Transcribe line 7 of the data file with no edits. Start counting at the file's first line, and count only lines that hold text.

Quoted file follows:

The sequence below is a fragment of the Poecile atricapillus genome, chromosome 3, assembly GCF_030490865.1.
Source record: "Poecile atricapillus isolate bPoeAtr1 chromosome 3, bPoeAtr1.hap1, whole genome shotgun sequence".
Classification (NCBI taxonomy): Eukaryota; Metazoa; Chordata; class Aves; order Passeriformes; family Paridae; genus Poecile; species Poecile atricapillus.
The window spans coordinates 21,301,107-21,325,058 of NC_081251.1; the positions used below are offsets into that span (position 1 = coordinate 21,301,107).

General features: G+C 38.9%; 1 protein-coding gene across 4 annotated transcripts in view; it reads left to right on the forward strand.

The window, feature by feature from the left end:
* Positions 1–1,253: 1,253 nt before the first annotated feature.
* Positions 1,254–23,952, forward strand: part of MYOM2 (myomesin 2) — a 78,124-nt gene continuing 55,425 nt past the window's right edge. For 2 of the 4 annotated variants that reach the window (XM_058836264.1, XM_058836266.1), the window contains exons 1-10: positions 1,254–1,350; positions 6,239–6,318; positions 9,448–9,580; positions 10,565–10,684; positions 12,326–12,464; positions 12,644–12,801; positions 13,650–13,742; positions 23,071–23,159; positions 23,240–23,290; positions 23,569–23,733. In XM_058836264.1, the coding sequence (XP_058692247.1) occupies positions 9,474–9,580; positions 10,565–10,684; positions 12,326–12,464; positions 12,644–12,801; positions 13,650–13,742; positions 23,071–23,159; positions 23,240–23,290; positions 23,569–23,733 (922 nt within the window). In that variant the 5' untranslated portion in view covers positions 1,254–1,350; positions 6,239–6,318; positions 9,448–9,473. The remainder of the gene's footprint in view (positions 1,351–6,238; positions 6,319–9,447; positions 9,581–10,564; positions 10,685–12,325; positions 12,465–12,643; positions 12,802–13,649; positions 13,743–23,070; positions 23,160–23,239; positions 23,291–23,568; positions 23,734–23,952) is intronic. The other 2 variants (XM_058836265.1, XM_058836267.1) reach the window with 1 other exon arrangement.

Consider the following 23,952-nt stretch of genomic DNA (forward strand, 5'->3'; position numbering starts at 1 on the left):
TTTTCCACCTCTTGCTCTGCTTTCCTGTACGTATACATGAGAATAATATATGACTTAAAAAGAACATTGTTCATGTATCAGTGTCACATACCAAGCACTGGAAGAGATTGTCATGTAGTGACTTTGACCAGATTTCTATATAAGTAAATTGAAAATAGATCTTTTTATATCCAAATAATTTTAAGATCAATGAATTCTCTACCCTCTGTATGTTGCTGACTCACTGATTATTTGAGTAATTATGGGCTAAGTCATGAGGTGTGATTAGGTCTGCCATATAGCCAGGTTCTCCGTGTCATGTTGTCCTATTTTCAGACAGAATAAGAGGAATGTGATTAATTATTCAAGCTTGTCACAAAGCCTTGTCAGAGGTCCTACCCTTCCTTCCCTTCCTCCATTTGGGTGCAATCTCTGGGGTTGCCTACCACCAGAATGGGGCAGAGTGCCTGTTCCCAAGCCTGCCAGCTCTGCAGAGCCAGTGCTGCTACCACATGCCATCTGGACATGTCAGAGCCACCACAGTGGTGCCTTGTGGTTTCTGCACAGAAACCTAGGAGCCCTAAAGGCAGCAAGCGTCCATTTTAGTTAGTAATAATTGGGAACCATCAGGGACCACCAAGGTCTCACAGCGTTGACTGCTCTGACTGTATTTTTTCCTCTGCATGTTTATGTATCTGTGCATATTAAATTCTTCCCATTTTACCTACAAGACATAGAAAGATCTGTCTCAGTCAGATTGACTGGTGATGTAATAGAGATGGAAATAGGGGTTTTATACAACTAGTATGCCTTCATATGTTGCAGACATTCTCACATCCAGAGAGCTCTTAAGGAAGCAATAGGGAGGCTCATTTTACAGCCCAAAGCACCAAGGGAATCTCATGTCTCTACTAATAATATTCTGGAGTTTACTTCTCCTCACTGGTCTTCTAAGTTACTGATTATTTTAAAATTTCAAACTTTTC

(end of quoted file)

* Positions 1–1,253: 1,253 nt before the first annotated feature.